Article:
JERUSALEM – A class-action lawsuit has been filed with the Israeli high court in an effort to force the government to follow through on a February decision to speed up the immigration process for more than 18,000 languishing Ethiopians hoping to immigrate to Israel.
Under the plan, which was approved by Israeli Prime Minister Sharon’s previous government, the interior minister, now Avraham Poraz, is charged with ensuring that the immigration process is expedited. Activists had hoped that the Cabinet decision removed the last legal obstacle to the immigration of Ethiopian Jews, known as Falash Mura, many of whom are in danger of dying of starvation and have been separated from their families for years.
“To our dismay, nothing was done since February 16,” said attorney Omri Kaufman, who is working on the case pro bono. “Since we received no response to our requests and letters that we sent a month ago, we had no other choice but to ask the court to rule and to decide either to force the interior minister to act according to the government’s decision or, as an alternative, to demand that the government take responsibility for its own decision and take the power that it needs in order to implement its own decision.”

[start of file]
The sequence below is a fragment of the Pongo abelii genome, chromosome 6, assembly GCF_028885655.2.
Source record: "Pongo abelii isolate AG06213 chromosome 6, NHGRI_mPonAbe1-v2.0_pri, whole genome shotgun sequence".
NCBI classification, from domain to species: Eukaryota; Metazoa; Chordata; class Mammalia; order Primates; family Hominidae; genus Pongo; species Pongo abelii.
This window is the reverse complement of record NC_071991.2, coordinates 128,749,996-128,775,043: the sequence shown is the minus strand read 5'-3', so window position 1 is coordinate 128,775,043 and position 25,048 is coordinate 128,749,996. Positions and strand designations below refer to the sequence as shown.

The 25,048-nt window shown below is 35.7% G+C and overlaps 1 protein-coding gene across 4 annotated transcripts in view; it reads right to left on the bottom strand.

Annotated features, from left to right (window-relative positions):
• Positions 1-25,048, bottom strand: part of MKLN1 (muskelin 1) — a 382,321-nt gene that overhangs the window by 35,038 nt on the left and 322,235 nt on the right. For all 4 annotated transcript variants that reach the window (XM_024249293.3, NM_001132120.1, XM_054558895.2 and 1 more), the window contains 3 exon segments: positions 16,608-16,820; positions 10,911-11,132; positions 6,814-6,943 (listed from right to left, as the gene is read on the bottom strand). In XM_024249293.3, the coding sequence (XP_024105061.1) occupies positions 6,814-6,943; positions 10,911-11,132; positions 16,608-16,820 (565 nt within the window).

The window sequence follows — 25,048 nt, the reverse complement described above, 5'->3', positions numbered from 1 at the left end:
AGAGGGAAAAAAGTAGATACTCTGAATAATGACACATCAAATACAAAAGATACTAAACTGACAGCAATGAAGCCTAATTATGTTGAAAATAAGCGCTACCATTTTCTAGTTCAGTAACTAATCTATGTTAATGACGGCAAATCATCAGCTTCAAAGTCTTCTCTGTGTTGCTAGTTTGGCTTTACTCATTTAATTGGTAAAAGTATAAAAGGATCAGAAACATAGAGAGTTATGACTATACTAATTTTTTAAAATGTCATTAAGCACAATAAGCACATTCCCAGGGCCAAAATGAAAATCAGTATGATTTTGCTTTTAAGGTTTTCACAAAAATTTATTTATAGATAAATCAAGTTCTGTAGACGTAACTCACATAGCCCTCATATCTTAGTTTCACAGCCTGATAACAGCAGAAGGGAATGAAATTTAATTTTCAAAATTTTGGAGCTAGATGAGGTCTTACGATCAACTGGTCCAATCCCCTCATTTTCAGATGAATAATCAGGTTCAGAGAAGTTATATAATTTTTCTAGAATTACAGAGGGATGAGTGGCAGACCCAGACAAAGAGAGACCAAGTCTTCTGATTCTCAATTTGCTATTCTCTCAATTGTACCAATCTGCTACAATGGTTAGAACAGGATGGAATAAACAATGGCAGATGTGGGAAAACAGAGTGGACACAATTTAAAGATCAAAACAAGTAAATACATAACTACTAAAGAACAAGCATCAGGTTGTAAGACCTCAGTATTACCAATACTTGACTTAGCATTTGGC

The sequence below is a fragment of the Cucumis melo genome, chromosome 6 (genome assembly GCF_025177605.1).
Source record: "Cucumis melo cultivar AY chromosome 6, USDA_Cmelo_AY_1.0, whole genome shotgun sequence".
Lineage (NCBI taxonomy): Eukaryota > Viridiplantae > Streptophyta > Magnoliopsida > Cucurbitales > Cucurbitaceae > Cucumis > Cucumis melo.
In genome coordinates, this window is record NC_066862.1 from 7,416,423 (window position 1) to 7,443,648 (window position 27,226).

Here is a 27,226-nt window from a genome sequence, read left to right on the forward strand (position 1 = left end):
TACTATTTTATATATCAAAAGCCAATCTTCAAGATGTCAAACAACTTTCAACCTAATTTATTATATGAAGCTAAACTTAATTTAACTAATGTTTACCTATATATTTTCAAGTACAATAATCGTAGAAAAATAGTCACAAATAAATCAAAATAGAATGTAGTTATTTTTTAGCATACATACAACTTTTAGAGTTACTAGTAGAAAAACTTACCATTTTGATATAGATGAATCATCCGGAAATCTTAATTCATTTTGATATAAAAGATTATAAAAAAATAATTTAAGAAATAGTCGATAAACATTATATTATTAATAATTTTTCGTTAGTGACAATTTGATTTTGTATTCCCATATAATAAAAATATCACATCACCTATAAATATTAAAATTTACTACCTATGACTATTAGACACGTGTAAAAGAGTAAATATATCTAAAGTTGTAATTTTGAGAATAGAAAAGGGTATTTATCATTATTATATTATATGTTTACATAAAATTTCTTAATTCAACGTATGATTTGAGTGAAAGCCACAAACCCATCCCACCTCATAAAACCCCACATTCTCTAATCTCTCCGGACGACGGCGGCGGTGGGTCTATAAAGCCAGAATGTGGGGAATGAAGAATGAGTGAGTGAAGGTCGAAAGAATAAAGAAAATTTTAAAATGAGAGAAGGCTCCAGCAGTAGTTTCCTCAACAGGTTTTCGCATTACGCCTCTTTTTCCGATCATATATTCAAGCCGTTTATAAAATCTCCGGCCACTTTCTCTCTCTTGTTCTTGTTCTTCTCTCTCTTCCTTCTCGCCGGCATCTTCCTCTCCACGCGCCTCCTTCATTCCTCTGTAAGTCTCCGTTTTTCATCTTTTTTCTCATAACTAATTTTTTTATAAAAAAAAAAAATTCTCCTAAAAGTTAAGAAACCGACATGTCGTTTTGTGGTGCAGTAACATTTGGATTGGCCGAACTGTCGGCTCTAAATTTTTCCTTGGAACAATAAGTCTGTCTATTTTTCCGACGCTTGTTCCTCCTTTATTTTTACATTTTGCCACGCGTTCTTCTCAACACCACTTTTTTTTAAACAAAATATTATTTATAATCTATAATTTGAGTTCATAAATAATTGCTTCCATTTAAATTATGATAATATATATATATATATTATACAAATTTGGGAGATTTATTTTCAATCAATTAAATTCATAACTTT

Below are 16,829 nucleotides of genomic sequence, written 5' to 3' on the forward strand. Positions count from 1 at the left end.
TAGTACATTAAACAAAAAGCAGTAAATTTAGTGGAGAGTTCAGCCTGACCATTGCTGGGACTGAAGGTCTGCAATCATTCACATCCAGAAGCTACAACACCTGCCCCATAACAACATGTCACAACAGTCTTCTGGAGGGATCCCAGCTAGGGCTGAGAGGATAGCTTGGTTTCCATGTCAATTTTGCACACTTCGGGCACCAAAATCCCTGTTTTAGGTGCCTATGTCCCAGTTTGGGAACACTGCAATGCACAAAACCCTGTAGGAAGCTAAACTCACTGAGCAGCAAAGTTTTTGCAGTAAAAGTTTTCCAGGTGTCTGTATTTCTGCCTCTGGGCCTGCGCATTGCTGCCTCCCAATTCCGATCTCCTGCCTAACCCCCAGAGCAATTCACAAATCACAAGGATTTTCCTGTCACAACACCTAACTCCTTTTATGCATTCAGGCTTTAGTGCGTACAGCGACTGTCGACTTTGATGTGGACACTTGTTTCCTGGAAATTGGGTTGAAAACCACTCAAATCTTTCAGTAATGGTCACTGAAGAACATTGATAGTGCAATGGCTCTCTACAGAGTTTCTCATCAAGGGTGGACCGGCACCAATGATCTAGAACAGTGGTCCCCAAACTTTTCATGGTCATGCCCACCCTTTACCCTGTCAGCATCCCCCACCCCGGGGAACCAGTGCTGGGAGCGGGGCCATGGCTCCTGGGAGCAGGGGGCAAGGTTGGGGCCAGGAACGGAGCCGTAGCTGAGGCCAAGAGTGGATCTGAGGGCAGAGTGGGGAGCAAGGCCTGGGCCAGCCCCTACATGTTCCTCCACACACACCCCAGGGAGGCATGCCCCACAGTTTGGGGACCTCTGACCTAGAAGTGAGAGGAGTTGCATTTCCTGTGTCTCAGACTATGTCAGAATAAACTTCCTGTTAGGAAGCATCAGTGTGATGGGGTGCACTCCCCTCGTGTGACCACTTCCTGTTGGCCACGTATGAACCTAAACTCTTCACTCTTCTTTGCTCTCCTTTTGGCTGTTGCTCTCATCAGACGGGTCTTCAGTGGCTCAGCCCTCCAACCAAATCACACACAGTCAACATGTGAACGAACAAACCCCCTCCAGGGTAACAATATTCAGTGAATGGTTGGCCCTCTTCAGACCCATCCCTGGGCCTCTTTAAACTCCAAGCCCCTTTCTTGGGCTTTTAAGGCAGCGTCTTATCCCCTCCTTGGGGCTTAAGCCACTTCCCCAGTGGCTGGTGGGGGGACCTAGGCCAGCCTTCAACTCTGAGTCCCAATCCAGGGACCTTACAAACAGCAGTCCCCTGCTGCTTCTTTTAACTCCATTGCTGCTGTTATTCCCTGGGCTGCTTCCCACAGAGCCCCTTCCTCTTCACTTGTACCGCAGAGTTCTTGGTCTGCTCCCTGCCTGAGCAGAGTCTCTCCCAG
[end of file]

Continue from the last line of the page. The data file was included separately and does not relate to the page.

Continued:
The petition was brought on behalf of one Ethiopian living in Israel whose family still lives in Ethiopia, 379 petitioners in Ethiopia who are representing the rest of the Falash Mura and a U.S.-based organization, Struggle to Save Ethiopian Jewry.
The court ruled that the government must respond within 30 days and ordered it to respond by next week to two contempt-of-court petitions against Poraz filed by Michael Corinaldi, an attorney who has worked on many cases over the years on behalf of Ethiopians.